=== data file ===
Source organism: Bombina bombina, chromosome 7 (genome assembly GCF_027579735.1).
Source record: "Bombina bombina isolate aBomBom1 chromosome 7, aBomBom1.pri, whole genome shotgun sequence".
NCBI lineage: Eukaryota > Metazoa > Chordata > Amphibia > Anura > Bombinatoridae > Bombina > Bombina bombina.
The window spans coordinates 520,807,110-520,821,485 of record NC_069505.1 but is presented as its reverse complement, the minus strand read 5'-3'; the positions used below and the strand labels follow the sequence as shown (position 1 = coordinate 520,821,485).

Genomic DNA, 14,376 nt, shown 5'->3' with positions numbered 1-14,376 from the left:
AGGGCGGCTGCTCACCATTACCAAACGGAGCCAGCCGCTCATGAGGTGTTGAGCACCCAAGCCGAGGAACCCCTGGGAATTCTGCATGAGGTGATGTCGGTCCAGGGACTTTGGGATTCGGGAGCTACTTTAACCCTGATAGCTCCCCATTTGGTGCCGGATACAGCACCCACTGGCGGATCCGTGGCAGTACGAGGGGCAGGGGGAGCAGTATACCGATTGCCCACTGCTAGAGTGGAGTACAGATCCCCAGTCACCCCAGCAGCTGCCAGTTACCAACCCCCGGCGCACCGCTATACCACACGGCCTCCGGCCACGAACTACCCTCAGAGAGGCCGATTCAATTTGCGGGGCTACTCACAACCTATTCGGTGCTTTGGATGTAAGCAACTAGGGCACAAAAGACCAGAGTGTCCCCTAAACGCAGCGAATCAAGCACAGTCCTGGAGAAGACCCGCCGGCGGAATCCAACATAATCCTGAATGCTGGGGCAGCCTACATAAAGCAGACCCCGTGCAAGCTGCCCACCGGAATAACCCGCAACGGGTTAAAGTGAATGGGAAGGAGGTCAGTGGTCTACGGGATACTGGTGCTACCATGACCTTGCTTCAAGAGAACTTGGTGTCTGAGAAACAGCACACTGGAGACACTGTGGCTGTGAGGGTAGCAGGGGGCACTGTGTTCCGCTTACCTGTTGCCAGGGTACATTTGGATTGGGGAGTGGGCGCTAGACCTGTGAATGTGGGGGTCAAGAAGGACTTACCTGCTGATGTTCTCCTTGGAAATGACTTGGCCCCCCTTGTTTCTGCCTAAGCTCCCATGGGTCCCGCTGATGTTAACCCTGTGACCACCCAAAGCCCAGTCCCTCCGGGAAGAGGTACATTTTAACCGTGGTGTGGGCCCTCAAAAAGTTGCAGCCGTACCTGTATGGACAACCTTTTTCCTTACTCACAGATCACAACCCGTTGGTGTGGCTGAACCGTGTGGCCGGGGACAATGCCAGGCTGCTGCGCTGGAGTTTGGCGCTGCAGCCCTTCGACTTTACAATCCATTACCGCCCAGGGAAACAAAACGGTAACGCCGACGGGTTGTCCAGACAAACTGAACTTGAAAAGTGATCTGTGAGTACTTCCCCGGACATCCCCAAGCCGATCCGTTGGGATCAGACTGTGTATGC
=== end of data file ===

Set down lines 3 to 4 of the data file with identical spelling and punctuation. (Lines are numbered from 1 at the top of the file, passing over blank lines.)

NCBI lineage: Eukaryota > Metazoa > Chordata > Amphibia > Anura > Bombinatoridae > Bombina > Bombina bombina.
The window spans coordinates 520,807,110-520,821,485 of record NC_069505.1 but is presented as its reverse complement, the minus strand read 5'-3'; the positions used below and the strand labels follow the sequence as shown (position 1 = coordinate 520,821,485).